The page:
Andy and Johanna battle to give Britain a man and woman in the final eight for the first time since 1973
ANDY Murray and Johanna Konta will today return to Centre Court on a ‘Magic Monday’ at Wimbledon – with fans queuing since last Wednesday in the hope of seeing the tennis heroes in action.
The second Monday of the tournament is known as Manic Monday because it is the only Grand Slam where the last 16 men and women all play on the same day.
But this year will be extra special for British fans as it is the first time in four years a woman representing this country has reached this stage. And if Konta and defending champion Murray both reach the last eight, it will be the first time a British man and woman have done so since 1973.
Crowds desperate to see the stars in action camped out in blistering heat for days. Wimbledon tweeted it had already run out of tickets for today for Centre Court and Court One by 8.50pm on Saturday, adding: ‘Please wait until Monday morning to queue for ground entry.’ But last night 1,500 remained in line in the hope of getting into the All England Tennis Club.
Chris Fava, 41, from Los Angeles, who is No 2 in the queue, said: ‘I’ve been here since Thursday. This is the fifth year I’ve been here and the longest I’ve ever queued for. No 1 in the queue has been here since Wednesday.’
He added: ‘Some have left because it was so hot. People were fainting. You’re only supposed to be away [from the queue] for 30 minutes.’ Laura Brickell, 61, from Dorset, said: ‘We are running back and forth between the queue, the loo and Southfields for dinner. You are constantly negotiating the crowds.’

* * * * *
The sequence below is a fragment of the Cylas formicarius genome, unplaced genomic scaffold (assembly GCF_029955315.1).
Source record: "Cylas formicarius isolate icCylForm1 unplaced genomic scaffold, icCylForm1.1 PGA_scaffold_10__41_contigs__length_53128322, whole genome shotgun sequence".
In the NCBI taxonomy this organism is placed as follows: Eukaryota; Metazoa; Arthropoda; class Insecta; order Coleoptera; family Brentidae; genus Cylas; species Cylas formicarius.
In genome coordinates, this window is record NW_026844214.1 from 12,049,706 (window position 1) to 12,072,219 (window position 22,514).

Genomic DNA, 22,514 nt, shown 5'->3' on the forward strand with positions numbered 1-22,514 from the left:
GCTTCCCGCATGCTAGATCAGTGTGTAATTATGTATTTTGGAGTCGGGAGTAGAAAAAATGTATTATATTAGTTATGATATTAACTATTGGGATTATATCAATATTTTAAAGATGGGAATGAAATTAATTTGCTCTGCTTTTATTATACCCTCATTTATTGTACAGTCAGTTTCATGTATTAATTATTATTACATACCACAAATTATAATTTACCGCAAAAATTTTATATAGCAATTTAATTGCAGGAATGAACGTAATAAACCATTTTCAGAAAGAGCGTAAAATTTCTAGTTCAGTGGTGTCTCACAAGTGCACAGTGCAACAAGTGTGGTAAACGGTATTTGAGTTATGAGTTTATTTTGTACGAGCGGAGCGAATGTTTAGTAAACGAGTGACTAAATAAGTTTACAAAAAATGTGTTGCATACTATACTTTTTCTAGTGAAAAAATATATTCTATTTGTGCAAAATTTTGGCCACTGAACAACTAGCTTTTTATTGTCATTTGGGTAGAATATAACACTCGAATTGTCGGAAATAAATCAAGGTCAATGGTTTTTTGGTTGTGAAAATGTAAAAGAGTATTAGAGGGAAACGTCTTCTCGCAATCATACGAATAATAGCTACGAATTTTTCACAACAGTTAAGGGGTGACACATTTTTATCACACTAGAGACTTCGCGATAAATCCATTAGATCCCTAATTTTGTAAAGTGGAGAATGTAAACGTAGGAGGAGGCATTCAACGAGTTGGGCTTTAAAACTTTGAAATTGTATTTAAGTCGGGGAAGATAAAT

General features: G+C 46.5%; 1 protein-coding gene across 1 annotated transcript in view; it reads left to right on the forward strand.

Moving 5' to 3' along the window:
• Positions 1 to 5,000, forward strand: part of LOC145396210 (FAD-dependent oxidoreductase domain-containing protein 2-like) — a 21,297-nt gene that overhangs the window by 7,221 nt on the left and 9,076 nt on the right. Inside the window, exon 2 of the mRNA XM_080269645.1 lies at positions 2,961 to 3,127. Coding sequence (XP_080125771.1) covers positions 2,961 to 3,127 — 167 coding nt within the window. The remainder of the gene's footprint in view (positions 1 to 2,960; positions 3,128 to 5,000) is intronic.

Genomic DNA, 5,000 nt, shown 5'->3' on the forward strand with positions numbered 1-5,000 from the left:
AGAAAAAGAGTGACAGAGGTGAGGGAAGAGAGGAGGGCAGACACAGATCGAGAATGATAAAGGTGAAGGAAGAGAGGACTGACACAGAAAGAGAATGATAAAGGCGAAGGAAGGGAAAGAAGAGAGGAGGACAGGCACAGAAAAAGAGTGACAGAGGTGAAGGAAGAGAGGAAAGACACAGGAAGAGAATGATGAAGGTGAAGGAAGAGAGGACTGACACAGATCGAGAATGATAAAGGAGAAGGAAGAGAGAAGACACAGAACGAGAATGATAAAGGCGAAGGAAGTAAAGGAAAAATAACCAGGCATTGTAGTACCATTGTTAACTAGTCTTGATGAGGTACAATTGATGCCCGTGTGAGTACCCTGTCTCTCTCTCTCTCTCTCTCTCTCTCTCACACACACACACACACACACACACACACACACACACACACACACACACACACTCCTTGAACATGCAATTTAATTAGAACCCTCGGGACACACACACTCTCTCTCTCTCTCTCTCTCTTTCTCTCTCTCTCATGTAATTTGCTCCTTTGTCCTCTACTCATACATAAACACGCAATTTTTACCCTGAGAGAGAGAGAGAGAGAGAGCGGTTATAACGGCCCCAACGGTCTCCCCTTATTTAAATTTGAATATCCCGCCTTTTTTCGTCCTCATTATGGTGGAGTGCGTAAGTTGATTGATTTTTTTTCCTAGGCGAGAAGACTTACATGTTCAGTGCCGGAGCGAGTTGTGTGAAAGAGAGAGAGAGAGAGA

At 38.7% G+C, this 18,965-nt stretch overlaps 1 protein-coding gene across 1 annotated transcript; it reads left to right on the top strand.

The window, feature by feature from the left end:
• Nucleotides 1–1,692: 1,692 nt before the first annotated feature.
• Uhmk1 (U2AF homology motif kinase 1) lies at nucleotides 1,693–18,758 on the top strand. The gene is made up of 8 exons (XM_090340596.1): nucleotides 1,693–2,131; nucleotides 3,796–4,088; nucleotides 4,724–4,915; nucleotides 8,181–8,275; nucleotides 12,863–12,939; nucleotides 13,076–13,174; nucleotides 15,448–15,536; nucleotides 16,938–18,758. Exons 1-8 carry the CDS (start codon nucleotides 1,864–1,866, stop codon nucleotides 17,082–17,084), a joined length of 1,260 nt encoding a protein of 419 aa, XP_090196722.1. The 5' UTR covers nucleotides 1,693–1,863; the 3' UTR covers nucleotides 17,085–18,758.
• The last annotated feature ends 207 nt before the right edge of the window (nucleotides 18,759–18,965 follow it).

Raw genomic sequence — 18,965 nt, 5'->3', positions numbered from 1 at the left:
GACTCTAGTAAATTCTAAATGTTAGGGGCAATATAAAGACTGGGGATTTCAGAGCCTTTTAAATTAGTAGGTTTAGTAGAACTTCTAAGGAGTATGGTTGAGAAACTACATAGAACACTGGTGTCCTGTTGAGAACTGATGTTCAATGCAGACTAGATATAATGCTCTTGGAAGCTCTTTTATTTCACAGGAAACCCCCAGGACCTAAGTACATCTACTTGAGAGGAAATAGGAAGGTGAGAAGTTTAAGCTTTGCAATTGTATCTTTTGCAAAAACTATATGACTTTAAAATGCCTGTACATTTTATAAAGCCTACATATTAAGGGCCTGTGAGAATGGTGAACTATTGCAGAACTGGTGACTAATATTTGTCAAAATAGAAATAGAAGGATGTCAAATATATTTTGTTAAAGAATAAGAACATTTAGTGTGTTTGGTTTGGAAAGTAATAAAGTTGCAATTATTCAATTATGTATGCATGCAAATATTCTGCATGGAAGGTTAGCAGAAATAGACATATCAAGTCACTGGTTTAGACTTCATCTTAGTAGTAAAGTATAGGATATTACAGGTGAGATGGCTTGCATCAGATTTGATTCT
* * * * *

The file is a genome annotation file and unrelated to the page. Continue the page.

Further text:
As excitement reached fever pitch, tickets for the men’s final, worth £190 each, were on the open market for £48,000 a pair.
Konta, 26, the world No 7, who is touted as the female favourite by some bookies, could become the first British woman to win since Virginia Wade in 1977.
Today she goes up against France’s Caroline Garcia, ranked 22nd.
Konta’s coach Wim Fissette said she prepares for games like an exam, with him texting her tactics the night before which she then memorises and repeats back to him five minutes before a match.
He added: ‘Maybe it’s a bit unu- sual but when she is 100 per cent clear about her intentions, that is when Jo plays her best matches.’
World No 1 Murray, 30, today takes on Frenchman Benoit Paire, 28, ranked 46th, on Centre Court. In 2014, Paire complained about Wimbledon, saying ‘the atmosphere displeases me greatly’.
He also sparked controversy at the Rio Olympics last year when he was kicked out of his team accused of ‘damaging’ his nation’s image.
Asked about their match, Murray said: ‘He moves well, takes a lot of chances. He seems to have played pretty well so far at this event. I expect that to be tricky.’
Paire seemed confident, saying: ‘It will be a good experience. I think I can do something good against him.’ Five-time champion Venus Williams, the only former winner of the women, will take on Croatian Ana Konjuh. The US star, 37, had already made her debut in a Grand Slam final at the US Open in 1997 before Konjuh, 19, had been born.